Choosing a Financial Planner: 5 Questions to Ask

So it’s the middle of the year and you suddenly realise something that makes your heart sink: you threw your new years resolution of being more financially responsible completely out the window. It might feel too late but the truth of the matter is there is never a wrong time to become more financially responsible.

However there are times when it is more difficult. This is usually when your finances are a little far gone or when you’re tryingnto plan something out of your expertise. For you this may be choosing investments, insurance and other financial products. It may also be retirement planning, college funding, estate planning and general investment analysis.

 Enter stage left your trusty financial plannerimage

This is where your financial planner comes in with a full briefcase and a head brimming with ideas that could potentially change your life. Or could they?

Six months and several hefty consultation fees later, your entire life savings are gone. You followed your planners advice to a T and invested in he companies they recommended. But now all your money has vanished and so has your planner. So what went wrong?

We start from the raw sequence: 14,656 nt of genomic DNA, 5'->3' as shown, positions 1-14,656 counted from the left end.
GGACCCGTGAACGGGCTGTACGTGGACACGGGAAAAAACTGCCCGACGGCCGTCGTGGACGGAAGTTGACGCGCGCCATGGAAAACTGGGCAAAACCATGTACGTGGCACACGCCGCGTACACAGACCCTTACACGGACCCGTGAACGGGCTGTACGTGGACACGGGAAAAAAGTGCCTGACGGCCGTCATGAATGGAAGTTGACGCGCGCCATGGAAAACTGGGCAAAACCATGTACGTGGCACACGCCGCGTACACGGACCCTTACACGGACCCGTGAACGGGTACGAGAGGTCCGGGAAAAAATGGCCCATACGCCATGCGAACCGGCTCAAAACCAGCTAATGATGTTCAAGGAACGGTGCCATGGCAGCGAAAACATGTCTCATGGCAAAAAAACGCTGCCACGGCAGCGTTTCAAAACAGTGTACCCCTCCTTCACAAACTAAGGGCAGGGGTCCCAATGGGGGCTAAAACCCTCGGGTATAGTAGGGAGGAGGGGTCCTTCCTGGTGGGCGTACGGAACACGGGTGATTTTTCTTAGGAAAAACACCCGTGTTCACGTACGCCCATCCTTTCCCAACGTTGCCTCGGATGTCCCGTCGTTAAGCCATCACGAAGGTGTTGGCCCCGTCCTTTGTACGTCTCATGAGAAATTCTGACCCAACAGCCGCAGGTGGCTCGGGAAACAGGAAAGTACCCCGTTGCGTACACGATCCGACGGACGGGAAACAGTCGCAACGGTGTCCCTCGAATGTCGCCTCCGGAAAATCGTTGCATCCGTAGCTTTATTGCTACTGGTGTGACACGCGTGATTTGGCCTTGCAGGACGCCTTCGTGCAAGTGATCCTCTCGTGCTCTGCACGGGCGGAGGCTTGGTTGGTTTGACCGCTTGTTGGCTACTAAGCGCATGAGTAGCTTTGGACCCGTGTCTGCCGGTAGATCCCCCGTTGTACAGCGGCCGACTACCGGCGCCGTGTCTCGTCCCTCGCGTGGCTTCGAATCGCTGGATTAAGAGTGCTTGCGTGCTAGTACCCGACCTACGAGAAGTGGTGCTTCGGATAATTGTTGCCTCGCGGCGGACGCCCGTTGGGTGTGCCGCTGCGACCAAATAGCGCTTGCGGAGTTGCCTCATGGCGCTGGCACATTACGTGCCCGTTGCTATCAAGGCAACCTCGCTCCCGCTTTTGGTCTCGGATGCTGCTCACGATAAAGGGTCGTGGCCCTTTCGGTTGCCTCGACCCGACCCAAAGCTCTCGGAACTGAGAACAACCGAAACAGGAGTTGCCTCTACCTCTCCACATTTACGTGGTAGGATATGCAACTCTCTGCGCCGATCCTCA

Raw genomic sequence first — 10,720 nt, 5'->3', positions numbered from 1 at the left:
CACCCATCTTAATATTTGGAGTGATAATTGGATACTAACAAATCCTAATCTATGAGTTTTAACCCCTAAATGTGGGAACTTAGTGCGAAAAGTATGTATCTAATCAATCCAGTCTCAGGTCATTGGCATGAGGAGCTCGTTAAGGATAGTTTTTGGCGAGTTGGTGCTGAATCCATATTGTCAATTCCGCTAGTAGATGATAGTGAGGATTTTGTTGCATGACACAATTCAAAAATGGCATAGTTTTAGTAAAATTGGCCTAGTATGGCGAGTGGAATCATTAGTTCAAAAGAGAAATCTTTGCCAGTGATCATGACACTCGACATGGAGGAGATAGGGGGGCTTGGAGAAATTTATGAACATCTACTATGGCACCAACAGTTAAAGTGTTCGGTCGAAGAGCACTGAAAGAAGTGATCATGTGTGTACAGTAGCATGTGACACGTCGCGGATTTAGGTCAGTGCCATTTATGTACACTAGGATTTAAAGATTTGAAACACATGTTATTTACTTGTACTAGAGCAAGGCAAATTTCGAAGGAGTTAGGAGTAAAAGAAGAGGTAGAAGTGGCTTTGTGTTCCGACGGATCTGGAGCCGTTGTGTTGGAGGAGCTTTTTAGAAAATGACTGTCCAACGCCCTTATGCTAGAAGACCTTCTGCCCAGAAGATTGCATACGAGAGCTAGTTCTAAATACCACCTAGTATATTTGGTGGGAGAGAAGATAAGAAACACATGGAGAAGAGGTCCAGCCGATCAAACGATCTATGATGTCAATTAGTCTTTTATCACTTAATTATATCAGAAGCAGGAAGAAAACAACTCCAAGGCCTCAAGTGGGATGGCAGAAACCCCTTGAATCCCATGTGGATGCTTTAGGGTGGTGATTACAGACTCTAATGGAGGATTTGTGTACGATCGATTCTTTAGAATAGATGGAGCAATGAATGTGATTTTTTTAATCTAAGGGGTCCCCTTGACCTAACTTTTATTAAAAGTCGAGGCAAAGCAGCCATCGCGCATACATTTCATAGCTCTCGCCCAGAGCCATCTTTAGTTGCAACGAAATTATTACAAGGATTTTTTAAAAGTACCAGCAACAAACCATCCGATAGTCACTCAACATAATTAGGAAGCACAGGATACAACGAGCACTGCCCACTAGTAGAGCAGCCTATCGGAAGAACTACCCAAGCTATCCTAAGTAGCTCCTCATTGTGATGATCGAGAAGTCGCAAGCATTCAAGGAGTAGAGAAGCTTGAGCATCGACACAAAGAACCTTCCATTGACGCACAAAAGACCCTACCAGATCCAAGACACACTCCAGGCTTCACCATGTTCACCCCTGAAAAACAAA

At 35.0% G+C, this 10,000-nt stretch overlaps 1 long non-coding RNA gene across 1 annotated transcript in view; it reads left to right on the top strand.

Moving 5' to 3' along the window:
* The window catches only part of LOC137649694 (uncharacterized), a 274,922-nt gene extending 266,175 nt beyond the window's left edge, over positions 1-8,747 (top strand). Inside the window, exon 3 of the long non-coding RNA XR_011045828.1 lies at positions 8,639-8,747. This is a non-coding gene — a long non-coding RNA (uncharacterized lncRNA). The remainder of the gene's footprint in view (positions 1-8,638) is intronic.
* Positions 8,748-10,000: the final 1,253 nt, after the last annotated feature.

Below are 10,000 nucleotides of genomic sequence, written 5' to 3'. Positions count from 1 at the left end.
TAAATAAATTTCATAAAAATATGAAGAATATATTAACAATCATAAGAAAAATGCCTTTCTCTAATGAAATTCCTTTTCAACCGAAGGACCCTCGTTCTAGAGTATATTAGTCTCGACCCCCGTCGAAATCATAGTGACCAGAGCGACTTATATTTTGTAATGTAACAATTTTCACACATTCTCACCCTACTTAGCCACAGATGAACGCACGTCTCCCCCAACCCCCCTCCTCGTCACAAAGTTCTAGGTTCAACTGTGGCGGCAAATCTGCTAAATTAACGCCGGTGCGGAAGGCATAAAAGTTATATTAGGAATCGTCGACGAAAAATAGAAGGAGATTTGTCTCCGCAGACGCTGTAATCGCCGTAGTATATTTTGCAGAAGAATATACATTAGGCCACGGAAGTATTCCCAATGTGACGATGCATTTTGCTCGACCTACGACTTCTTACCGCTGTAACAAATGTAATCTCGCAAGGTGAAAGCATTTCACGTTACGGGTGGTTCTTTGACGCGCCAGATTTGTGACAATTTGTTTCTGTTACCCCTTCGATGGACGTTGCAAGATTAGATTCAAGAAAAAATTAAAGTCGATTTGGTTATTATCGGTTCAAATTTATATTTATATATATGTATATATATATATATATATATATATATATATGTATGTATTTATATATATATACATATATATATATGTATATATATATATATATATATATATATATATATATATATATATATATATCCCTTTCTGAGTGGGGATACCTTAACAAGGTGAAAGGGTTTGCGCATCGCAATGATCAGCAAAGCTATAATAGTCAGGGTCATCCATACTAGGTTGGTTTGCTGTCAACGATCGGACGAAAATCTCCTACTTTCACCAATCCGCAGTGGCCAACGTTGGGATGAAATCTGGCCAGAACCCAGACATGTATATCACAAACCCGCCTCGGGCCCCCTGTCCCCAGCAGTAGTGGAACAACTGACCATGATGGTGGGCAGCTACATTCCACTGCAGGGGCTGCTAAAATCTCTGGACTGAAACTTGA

Sadly this situation is too common nowadays. Because of incompetent, ill-qualified and generally unsuitable financial planners giving haphazard advice, real people lose real money every day.

So what are your options?

You could draw a financial planners name out of a hat and hope they aren’t crook.  This option works perfectly fine if you don’t mind putting years of hard earned money on the line.

Or you could simply ask these five questions before hiring your financial planner. Trust me, these five simple questions can be the difference between a financial planner who will make use or just simply use your money.

1. What qualifications do you have?

Financial planning is quite similar to being a surgeon if you think about it. Both require years of intensive study. Financial planning requires technical knowledge about personal tax planning, insurance, investments, retirement planning and estate planning – and how a recommendation in one area can affect the others.